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NAB has adjusted its house price growth forecasts for this year after sharp price rises and an uptick in investor credit.
The NAB Quarterly Australian Property Survey Q3 2016, released last week, showed an overall improvement in housing market sentiment, supported by renewed momentum in house prices.
NAB Group Economics revised its national house price forecasts for 2016 upwards to 7.9 per cent and its unit price forecasts to 5.2 per cent for 2016 (from 5.1 per cent).
“We have revised our price forecasts upwards in response to a sharp rise in the six-month annualised growth in dwelling prices, particularly in Sydney and Melbourne,” NAB group chief economist Alan Oster said.
“The RBA’s recent interest rate cuts have been a major source of support, while investor credit has also picked up again. On the supply side, there also appears to be a number of factors at play with auction and sales volumes down compared to a year ago,” Mr Oster said.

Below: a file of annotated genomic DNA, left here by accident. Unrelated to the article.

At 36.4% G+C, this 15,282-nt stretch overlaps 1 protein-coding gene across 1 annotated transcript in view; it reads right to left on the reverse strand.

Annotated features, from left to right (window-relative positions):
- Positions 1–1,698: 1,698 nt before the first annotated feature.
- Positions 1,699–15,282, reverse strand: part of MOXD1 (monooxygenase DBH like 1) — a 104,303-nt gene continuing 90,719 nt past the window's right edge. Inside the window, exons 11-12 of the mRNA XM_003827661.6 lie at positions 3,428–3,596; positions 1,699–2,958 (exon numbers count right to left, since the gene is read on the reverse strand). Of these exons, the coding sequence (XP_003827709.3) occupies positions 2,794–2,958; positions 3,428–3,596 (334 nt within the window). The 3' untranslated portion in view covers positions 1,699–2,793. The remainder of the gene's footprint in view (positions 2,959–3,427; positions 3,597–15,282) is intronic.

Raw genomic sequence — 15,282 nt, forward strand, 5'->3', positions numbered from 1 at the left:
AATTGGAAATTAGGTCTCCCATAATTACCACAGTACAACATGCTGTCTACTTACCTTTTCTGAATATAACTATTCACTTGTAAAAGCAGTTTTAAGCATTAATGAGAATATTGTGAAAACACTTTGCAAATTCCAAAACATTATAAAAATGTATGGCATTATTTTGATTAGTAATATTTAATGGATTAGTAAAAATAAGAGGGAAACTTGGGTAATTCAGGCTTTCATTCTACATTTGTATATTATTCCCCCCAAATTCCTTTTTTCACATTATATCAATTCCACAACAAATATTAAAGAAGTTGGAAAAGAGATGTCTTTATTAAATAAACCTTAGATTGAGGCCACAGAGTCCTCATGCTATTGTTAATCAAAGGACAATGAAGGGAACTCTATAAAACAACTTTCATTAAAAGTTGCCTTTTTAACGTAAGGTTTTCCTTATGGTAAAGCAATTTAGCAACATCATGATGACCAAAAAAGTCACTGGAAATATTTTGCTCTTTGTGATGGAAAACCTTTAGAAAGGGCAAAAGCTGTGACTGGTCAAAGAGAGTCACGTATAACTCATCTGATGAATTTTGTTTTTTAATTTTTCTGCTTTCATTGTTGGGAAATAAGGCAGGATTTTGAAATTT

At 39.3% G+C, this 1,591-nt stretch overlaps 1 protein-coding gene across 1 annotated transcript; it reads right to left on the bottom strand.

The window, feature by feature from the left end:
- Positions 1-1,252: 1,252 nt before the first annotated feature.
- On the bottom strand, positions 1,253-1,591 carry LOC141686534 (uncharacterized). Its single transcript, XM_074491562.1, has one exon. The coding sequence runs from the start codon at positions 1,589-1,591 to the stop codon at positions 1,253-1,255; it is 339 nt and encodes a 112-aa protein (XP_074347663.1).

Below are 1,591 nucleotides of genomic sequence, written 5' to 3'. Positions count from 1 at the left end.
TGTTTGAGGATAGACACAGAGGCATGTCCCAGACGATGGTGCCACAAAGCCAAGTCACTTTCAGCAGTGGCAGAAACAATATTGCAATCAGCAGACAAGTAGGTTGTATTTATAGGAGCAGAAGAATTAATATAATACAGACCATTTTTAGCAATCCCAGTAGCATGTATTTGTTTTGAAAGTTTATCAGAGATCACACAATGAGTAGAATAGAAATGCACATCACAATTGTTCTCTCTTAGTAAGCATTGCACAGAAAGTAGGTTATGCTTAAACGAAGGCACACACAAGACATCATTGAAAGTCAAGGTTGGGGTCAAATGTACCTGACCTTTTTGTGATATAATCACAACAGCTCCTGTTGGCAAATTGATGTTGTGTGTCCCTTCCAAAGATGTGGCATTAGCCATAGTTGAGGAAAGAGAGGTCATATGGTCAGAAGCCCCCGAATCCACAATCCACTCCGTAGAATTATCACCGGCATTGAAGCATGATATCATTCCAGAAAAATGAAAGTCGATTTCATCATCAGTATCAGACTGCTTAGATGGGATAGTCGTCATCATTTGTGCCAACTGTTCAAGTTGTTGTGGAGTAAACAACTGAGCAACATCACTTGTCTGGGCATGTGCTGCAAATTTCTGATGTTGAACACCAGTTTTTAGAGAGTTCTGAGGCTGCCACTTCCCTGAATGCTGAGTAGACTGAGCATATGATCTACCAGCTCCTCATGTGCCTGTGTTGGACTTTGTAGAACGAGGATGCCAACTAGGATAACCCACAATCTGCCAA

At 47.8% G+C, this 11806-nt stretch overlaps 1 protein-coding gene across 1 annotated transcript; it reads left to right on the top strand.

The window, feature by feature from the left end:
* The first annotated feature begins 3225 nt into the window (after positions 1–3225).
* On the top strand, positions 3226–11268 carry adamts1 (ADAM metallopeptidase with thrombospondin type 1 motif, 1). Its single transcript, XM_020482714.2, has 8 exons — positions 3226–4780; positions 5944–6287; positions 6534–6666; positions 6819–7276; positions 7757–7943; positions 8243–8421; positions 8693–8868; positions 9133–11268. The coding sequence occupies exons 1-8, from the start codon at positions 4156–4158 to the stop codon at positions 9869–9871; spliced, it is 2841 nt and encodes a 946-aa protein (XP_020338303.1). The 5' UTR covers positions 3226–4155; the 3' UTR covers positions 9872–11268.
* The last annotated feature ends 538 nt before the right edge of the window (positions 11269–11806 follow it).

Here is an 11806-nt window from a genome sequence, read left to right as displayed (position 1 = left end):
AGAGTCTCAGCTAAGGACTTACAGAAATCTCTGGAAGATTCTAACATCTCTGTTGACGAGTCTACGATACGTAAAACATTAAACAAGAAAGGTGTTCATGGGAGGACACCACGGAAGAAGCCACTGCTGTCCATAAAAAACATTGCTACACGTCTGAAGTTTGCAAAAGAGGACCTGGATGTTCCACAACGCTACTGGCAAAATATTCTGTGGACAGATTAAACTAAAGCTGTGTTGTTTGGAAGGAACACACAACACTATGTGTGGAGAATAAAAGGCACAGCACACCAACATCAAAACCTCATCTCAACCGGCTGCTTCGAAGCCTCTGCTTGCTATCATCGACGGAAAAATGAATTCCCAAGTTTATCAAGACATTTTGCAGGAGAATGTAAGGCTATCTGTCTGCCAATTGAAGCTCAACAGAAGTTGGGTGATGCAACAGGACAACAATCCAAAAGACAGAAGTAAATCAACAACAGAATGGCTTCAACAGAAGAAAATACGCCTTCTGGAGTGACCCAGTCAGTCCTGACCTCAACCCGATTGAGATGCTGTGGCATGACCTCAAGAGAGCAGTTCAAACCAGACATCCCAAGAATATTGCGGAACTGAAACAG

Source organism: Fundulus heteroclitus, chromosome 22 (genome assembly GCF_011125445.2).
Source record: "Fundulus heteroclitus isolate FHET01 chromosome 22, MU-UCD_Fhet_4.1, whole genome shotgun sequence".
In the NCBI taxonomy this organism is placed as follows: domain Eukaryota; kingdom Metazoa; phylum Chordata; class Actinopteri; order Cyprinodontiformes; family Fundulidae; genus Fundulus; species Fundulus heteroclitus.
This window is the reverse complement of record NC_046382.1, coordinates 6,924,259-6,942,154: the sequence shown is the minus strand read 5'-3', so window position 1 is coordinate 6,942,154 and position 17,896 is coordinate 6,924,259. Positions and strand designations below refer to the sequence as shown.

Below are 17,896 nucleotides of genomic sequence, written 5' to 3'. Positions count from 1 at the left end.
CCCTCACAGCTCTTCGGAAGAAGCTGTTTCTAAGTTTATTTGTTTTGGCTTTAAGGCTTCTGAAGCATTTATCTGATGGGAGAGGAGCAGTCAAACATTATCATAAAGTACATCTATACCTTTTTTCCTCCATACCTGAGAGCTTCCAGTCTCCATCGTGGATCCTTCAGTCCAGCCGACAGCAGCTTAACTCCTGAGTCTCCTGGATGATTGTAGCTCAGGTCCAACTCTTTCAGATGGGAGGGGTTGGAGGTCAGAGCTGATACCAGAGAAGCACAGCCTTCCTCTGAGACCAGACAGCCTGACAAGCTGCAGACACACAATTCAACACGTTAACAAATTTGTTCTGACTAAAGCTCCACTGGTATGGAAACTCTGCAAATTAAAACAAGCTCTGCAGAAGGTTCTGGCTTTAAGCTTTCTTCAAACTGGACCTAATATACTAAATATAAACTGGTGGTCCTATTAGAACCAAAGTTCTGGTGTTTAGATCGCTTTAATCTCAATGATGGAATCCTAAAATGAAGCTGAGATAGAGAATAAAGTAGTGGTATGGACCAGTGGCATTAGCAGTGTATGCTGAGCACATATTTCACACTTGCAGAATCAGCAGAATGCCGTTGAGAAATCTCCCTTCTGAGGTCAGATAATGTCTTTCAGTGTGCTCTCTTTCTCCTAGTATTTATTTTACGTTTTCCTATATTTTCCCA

“As we have said for some time, there is considerable uncertainty over the outlook for dwelling prices. We are expecting a more subdued environment from late 2017 as supply conditions become less favourable.”
However, Mr Oster said the NAB continues to hold the view that residential property prices are unlikely to experience a severe price correction without a trigger that leaves unemployment or interest rates sharply higher.
While NAB’s index showed improved sentiment over the third quarter, this varied significantly by state.
Sentiment was highest in New South Wales and Victoria (by some margin), and negative in Western Australia and South Australia/the Northern Territory.
“Overall confidence in the market going forward has however wavered, with lower outcomes in Queensland, SA/NT and WA offsetting small gains in NSW and Victoria,” Mr Oster said.
“On average, property experts have revised up their expectations for house prices in the next one to two years in Victoria, NSW and SA/NT, cut them back in Queensland and still see prices falling in WA.”
The index noted that foreign buyers were seen as having played a lesser role in local markets in Q3, accounting for an estimated 10.2 per cent of all new and 6.4 per cent of all established property sales, the lowest reported levels since mid/late 2012.